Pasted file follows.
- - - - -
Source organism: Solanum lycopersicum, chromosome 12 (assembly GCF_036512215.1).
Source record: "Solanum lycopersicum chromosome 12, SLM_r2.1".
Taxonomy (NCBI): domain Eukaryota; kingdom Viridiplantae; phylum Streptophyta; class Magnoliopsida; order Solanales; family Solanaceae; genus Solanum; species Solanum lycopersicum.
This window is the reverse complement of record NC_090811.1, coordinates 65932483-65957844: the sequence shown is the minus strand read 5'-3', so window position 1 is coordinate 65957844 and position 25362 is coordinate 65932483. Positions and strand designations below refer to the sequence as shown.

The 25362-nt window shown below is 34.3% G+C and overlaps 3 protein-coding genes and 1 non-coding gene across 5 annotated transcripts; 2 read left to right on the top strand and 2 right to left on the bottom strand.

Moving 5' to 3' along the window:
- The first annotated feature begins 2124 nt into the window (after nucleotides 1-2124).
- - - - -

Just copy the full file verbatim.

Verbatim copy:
Source organism: Solanum lycopersicum, chromosome 12 (assembly GCF_036512215.1).
Source record: "Solanum lycopersicum chromosome 12, SLM_r2.1".
Taxonomy (NCBI): domain Eukaryota; kingdom Viridiplantae; phylum Streptophyta; class Magnoliopsida; order Solanales; family Solanaceae; genus Solanum; species Solanum lycopersicum.
This window is the reverse complement of record NC_090811.1, coordinates 65932483-65957844: the sequence shown is the minus strand read 5'-3', so window position 1 is coordinate 65957844 and position 25362 is coordinate 65932483. Positions and strand designations below refer to the sequence as shown.

The 25362-nt window shown below is 34.3% G+C and overlaps 3 protein-coding genes and 1 non-coding gene across 5 annotated transcripts; 2 read left to right on the top strand and 2 right to left on the bottom strand.

Moving 5' to 3' along the window:
- The first annotated feature begins 2124 nt into the window (after nucleotides 1-2124).